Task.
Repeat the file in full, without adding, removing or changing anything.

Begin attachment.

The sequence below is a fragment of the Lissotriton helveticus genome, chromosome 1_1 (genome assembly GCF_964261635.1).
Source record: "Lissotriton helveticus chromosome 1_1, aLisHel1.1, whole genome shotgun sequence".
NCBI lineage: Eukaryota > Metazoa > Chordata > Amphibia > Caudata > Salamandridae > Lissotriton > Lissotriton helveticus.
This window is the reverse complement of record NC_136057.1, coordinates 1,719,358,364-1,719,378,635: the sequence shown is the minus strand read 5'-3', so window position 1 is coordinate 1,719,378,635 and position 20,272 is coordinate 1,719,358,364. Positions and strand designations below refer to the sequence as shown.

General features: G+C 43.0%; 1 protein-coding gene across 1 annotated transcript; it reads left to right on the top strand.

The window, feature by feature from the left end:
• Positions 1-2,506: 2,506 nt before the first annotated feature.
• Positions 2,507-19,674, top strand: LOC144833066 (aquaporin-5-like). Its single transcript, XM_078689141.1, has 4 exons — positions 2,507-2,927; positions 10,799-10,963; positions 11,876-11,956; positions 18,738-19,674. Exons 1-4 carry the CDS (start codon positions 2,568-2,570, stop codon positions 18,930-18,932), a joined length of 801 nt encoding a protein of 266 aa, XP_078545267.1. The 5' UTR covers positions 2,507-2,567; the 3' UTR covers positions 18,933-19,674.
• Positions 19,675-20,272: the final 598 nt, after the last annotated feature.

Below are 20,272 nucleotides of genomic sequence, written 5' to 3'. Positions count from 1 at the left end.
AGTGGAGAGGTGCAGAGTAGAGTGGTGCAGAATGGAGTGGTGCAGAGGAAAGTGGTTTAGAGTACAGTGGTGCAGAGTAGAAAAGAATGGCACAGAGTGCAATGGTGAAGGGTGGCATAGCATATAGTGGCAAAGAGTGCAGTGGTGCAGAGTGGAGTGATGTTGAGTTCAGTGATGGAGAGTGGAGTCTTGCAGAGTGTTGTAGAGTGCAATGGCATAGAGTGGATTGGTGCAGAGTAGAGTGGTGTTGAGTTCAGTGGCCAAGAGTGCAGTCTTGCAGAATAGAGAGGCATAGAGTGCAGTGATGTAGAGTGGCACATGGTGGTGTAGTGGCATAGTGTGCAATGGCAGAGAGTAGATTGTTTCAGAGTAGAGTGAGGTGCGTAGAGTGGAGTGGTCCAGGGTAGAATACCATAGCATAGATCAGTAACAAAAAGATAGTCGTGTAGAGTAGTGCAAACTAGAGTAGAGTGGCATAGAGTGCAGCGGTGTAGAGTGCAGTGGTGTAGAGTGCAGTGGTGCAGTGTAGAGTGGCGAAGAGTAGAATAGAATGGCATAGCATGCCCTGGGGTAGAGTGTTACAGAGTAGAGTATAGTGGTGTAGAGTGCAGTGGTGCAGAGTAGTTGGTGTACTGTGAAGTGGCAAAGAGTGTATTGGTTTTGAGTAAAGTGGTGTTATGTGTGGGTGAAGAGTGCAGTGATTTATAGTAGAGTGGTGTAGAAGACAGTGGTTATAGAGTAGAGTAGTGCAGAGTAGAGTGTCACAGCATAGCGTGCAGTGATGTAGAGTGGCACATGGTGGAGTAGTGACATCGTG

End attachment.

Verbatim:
The sequence below is a fragment of the Lissotriton helveticus genome, chromosome 1_1 (genome assembly GCF_964261635.1).
Source record: "Lissotriton helveticus chromosome 1_1, aLisHel1.1, whole genome shotgun sequence".
NCBI lineage: Eukaryota > Metazoa > Chordata > Amphibia > Caudata > Salamandridae > Lissotriton > Lissotriton helveticus.
This window is the reverse complement of record NC_136057.1, coordinates 1,719,358,364-1,719,378,635: the sequence shown is the minus strand read 5'-3', so window position 1 is coordinate 1,719,378,635 and position 20,272 is coordinate 1,719,358,364. Positions and strand designations below refer to the sequence as shown.

General features: G+C 43.0%; 1 protein-coding gene across 1 annotated transcript; it reads left to right on the top strand.

The window, feature by feature from the left end:
• Positions 1-2,506: 2,506 nt before the first annotated feature.
• Positions 2,507-19,674, top strand: LOC144833066 (aquaporin-5-like). Its single transcript, XM_078689141.1, has 4 exons — positions 2,507-2,927; positions 10,799-10,963; positions 11,876-11,956; positions 18,738-19,674. Exons 1-4 carry the CDS (start codon positions 2,568-2,570, stop codon positions 18,930-18,932), a joined length of 801 nt encoding a protein of 266 aa, XP_078545267.1. The 5' UTR covers positions 2,507-2,567; the 3' UTR covers positions 18,933-19,674.
• Positions 19,675-20,272: the final 598 nt, after the last annotated feature.

Below are 20,272 nucleotides of genomic sequence, written 5' to 3'. Positions count from 1 at the left end.
AGTGGAGAGGTGCAGAGTAGAGTGGTGCAGAATGGAGTGGTGCAGAGGAAAGTGGTTTAGAGTACAGTGGTGCAGAGTAGAAAAGAATGGCACAGAGTGCAATGGTGAAGGGTGGCATAGCATATAGTGGCAAAGAGTGCAGTGGTGCAGAGTGGAGTGATGTTGAGTTCAGTGATGGAGAGTGGAGTCTTGCAGAGTGTTGTAGAGTGCAATGGCATAGAGTGGATTGGTGCAGAGTAGAGTGGTGTTGAGTTCAGTGGCCAAGAGTGCAGTCTTGCAGAATAGAGAGGCATAGAGTGCAGTGATGTAGAGTGGCACATGGTGGTGTAGTGGCATAGTGTGCAATGGCAGAGAGTAGATTGTTTCAGAGTAGAGTGAGGTGCGTAGAGTGGAGTGGTCCAGGGTAGAATACCATAGCATAGATCAGTAACAAAAAGATAGTCGTGTAGAGTAGTGCAAACTAGAGTAGAGTGGCATAGAGTGCAGCGGTGTAGAGTGCAGTGGTGTAGAGTGCAGTGGTGCAGTGTAGAGTGGCGAAGAGTAGAATAGAATGGCATAGCATGCCCTGGGGTAGAGTGTTACAGAGTAGAGTATAGTGGTGTAGAGTGCAGTGGTGCAGAGTAGTTGGTGTACTGTGAAGTGGCAAAGAGTGTATTGGTTTTGAGTAAAGTGGTGTTATGTGTGGGTGAAGAGTGCAGTGATTTATAGTAGAGTGGTGTAGAAGACAGTGGTTATAGAGTAGAGTAGTGCAGAGTAGAGTGTCACAGCATAGCGTGCAGTGATGTAGAGTGGCACATGGTGGAGTAGTGACATCGTG